How Much House Can I Afford?
Determining how much house you can afford is one of the most important questions to ask yourself BEFORE starting your home search. This is a common question that many first time home buyers have. Although income and savings are great parameters to determine home affordability, there are actually several additional factors one must consider when buying a home. For more information on first time home buyer home loans in Columbia, Lexington, Blythewood, Chapin and Sumter, as well as the whole state of South Carolina, contact me at 803 261 9267. Below are some of the factors to consider when determining home affordability:
Debt to income ratio
Debt to income is the total monthly debt payments divided by your gross income, commonly called the “back end” ratio. The debt payments include all monthly debts that are listed on the credit report, such as credit cards, car loans, student loans, etc. There also is a housing debt to income ratio which is your new house payment divided by your income, commonly called the “front end” ratio. The new house payment includes your principle and interest, taxes, insurance and mortgage insurance if applicable. Both of these ratios are considered when applying for a loan. When qualifying for a house, there are several loan types that are available. With each loan type, there are different debt to income guidelines but generally you want the housing debt to income ratio to be around 30% and your total debt to income ratio around 45%. To help explain this, an example is listed below:
$4000 Total Gross Income
$1200 New house payment
$600 Other monthly payments
In this scenario, the housing debt to income ratio is 30% of the total gross income and the total debt to income ratio is 45% of the gross income. This would be an acceptable and approvable scenario for most programs. Obviously, lower ratios are preferable because no one wants to live paycheck to paycheck.
The income is one of the main figures in the debt to income ratio. It is very important to know your exact income when calculating your ratio. There are many types of income such as overtime, commission, salary, bonus, self-employment income and more. The income has to be consistent and verifiable for it to be allowed. Each program has different requirements, so it is best to talk with a Mortgage Lender if your scenario is a complicated one.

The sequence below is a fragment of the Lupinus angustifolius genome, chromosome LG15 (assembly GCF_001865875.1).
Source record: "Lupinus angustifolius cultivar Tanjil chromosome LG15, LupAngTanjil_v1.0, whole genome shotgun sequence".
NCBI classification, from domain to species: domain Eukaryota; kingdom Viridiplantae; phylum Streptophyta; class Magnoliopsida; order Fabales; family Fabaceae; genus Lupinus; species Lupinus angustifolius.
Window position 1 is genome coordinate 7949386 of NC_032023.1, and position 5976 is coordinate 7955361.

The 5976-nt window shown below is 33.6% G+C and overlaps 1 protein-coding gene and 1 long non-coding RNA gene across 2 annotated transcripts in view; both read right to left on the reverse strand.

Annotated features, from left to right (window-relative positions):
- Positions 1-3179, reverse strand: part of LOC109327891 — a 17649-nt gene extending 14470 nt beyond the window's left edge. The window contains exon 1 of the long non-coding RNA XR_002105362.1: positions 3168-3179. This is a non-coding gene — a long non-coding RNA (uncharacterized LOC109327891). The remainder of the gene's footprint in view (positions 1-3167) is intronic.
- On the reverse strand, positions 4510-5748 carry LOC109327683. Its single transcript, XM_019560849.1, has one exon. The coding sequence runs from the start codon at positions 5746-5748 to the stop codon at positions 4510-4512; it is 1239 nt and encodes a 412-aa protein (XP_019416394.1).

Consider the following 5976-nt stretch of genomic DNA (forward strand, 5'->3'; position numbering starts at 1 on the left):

Down payment will also play a role in what ratios are allowed. With some programs, a larger down payment will allow the home buyer to have higher debt to income ratios. So, it is always a great idea to save as much money as possible before buying a house. However, don’t let the lack of a down payment prevent you from starting the process. There are numerous programs that allow for little to no down payment.
Assets can also help allow the home buyer to have higher debt to income ratios with some loans. So, if you have more money in bank accounts, investment accounts, 401K’s, etc, this will play a large role in the home buyers ability to get approved with higher ratios.
The loan term will also play a factor in the debt to income ratio. The longer the term, the lower the payment. Therefore, many people start with a 30 Year fixed Loan because this will offer the lowest payment and give the home buyer the lowest “front end” debt to income ratio.
The credit score is a huge factor in determining which programs the home buyer will qualify for and the allowable ratios assigned to each program. It is very important to know what the credit score is before looking for houses so that the home buyer will know what programs are available and the down payment required.
Find Out How Much Home I Can Afford
Now that you have a better understanding of the different factors that play into home affordability, you are ready for a pre-approval or pre-qualification! Once we provide you with that, we can connect you with a local Realtor who can start searching for your dream home! For more information on first time home buyer loans in Columbia, Lexington, Blythewood, Chapin and Sumter, as well as the whole state of South Carolina, contact me at 803 261 9267.